It is a common metaphor to compare our bodies to cars and it couldn’t be more true. Your body is like a Ferrari. You wouldn’t get on the freeway and drive without oil and gas.
Think of your body the same way. It needs very specific fuel and nutrition so that it runs optimally, performs, and gives you its best so that you can reach your goals.
The point of a workout is to go into it supremely energized and primed so you can challenge yourself beyond your current ability. Your body is a machine. Eating something before a workout gives you the foundation to work your hardest so you are building the most amount of muscle possible and getting the most from your workout of choice. This will help boost your metabolism and therefore create a flame that burns calories. When you become more fit, you have the ability to burn off body fat more efficiently.
You want a combination of easily digestible protein paired with a moderately fast carbohydrate. I suggest that you eat an easily digestible protein and carb-rich snack 30 minutes before you head out, such as a glass of skim milk, non-fat yogurt or a low-fat string cheese with an apple. With this said, the harder or longer your workout is, the more important the snack becomes.
After a long road trip, I like to fill my car with gas again before I get home. Our bodies are the same. A five mile run or one hour of weight lifting burns energy and “stresses” muscles. Post workout, it is essential to get food into your body immediately to refuel and begin the recovery process.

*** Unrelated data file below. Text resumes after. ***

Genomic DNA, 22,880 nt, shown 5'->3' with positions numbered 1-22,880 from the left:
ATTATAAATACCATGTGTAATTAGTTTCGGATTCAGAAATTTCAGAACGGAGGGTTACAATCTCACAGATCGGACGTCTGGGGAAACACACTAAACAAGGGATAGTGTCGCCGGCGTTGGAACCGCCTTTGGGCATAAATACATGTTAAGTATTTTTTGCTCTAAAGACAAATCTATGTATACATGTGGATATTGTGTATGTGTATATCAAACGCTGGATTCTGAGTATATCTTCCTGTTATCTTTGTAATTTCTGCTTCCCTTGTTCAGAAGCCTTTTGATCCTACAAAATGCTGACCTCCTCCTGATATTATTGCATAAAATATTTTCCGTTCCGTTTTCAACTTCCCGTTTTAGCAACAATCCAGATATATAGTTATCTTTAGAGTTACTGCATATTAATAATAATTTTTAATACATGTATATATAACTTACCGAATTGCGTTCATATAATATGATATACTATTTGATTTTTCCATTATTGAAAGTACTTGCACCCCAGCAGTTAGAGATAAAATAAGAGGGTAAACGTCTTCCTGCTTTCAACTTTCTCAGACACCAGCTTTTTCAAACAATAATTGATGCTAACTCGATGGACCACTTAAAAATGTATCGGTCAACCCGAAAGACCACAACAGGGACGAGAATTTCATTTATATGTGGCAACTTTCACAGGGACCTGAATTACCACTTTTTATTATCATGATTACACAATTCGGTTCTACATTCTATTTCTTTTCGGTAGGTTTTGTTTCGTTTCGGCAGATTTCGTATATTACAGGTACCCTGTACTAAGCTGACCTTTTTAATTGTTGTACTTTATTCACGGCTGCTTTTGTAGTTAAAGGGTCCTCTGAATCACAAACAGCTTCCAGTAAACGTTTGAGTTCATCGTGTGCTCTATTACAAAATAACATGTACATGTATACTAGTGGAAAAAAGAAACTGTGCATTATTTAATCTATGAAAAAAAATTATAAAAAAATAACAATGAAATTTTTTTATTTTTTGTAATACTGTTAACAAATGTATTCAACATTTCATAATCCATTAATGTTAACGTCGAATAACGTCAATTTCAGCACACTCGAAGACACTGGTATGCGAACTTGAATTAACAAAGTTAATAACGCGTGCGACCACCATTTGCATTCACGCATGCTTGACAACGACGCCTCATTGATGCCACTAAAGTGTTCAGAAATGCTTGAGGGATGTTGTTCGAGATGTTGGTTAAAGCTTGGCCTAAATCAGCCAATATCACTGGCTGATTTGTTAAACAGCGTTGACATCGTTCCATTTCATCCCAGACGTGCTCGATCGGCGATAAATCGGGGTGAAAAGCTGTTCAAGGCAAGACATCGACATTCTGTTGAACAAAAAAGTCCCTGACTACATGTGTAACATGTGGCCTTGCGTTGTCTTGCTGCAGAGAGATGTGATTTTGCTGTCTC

I often start this process while walking out of the gym locker room. The goal of your post-workout snack is 1) to provide fast proteins to muscles so they can begin the recovery process (this may help prevent muscle soreness, and will ensure a great workout tomorrow) and 2) provide fast carbohydrates to restore muscle and liver glycogen levels and to stabilize your blood sugar. After a workout, your body has a stronger propensity to refuel. Meaning, what you put in will be absorbed and utilized more effectively than if you wait 1-2 hours to eat.
The laboratory world of food science has proven that some foods get “assimilated” faster in your body than others. For example, dairy gets absorbed much faster than beef and table sugar gets absorbed faster than strawberries. It’s beneficial to choose a combination of protein and carbohydrate that will pass through your digestion system quickly so that they can be assimilated into your muscles, liver and brain.
You have a unique window after workouts where your body will utilize nutrition faster. Therefore, you want to choose fuels that partner with this process. Faster refuel means faster recovery. This is why sports nutrition products exist. Professional athletes know that their performance is dependent on fuel that is engineered to work with the needs of their body.
Real foods should be the cornerstone of your diet, but utilize scientifically engerineed foods immediately before, during or after workouts. This will help you maximize your workouts and fitness level. Try a Promax bar to provide you with the energy and protein to fuel and recover faster.